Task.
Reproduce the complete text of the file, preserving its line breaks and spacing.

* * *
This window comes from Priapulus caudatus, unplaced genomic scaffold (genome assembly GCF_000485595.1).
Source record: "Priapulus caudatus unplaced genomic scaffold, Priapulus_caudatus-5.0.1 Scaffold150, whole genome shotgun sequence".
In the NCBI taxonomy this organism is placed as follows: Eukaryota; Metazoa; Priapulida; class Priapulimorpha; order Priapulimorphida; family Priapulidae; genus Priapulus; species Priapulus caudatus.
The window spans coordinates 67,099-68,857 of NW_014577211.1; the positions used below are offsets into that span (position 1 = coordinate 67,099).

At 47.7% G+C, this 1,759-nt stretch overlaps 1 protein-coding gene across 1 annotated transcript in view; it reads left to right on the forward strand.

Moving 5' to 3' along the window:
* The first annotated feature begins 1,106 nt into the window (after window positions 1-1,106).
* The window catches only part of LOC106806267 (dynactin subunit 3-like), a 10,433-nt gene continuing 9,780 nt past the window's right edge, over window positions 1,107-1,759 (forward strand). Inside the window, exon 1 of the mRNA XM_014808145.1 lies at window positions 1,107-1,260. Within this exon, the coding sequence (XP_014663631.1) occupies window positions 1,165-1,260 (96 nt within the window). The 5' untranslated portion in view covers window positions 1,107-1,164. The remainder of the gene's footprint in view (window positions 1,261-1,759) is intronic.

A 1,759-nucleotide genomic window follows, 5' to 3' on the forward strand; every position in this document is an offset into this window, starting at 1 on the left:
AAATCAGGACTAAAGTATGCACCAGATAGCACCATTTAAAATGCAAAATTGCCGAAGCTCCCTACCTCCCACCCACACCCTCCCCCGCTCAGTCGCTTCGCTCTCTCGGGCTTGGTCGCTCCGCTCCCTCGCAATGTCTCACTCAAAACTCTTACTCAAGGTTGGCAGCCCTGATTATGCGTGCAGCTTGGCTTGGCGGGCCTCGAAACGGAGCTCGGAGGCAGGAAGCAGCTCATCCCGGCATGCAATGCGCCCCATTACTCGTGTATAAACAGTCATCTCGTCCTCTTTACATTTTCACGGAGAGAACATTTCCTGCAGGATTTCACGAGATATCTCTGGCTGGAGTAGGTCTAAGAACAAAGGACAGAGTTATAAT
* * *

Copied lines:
This window comes from Priapulus caudatus, unplaced genomic scaffold (genome assembly GCF_000485595.1).
Source record: "Priapulus caudatus unplaced genomic scaffold, Priapulus_caudatus-5.0.1 Scaffold150, whole genome shotgun sequence".
In the NCBI taxonomy this organism is placed as follows: Eukaryota; Metazoa; Priapulida; class Priapulimorpha; order Priapulimorphida; family Priapulidae; genus Priapulus; species Priapulus caudatus.
The window spans coordinates 67,099-68,857 of NW_014577211.1; the positions used below are offsets into that span (position 1 = coordinate 67,099).

At 47.7% G+C, this 1,759-nt stretch overlaps 1 protein-coding gene across 1 annotated transcript in view; it reads left to right on the forward strand.

Moving 5' to 3' along the window:
* The first annotated feature begins 1,106 nt into the window (after window positions 1-1,106).
* The window catches only part of LOC106806267 (dynactin subunit 3-like), a 10,433-nt gene continuing 9,780 nt past the window's right edge, over window positions 1,107-1,759 (forward strand). Inside the window, exon 1 of the mRNA XM_014808145.1 lies at window positions 1,107-1,260. Within this exon, the coding sequence (XP_014663631.1) occupies window positions 1,165-1,260 (96 nt within the window). The 5' untranslated portion in view covers window positions 1,107-1,164. The remainder of the gene's footprint in view (window positions 1,261-1,759) is intronic.

A 1,759-nucleotide genomic window follows, 5' to 3' on the forward strand; every position in this document is an offset into this window, starting at 1 on the left:
AAATCAGGACTAAAGTATGCACCAGATAGCACCATTTAAAATGCAAAATTGCCGAAGCTCCCTACCTCCCACCCACACCCTCCCCCGCTCAGTCGCTTCGCTCTCTCGGGCTTGGTCGCTCCGCTCCCTCGCAATGTCTCACTCAAAACTCTTACTCAAGGTTGGCAGCCCTGATTATGCGTGCAGCTTGGCTTGGCGGGCCTCGAAACGGAGCTCGGAGGCAGGAAGCAGCTCATCCCGGCATGCAATGCGCCCCATTACTCGTGTATAAACAGTCATCTCGTCCTCTTTACATTTTCACGGAGAGAACATTTCCTGCAGGATTTCACGAGATATCTCTGGCTGGAGTAGGTCTAAGAACAAAGGACAGAGTTATAAT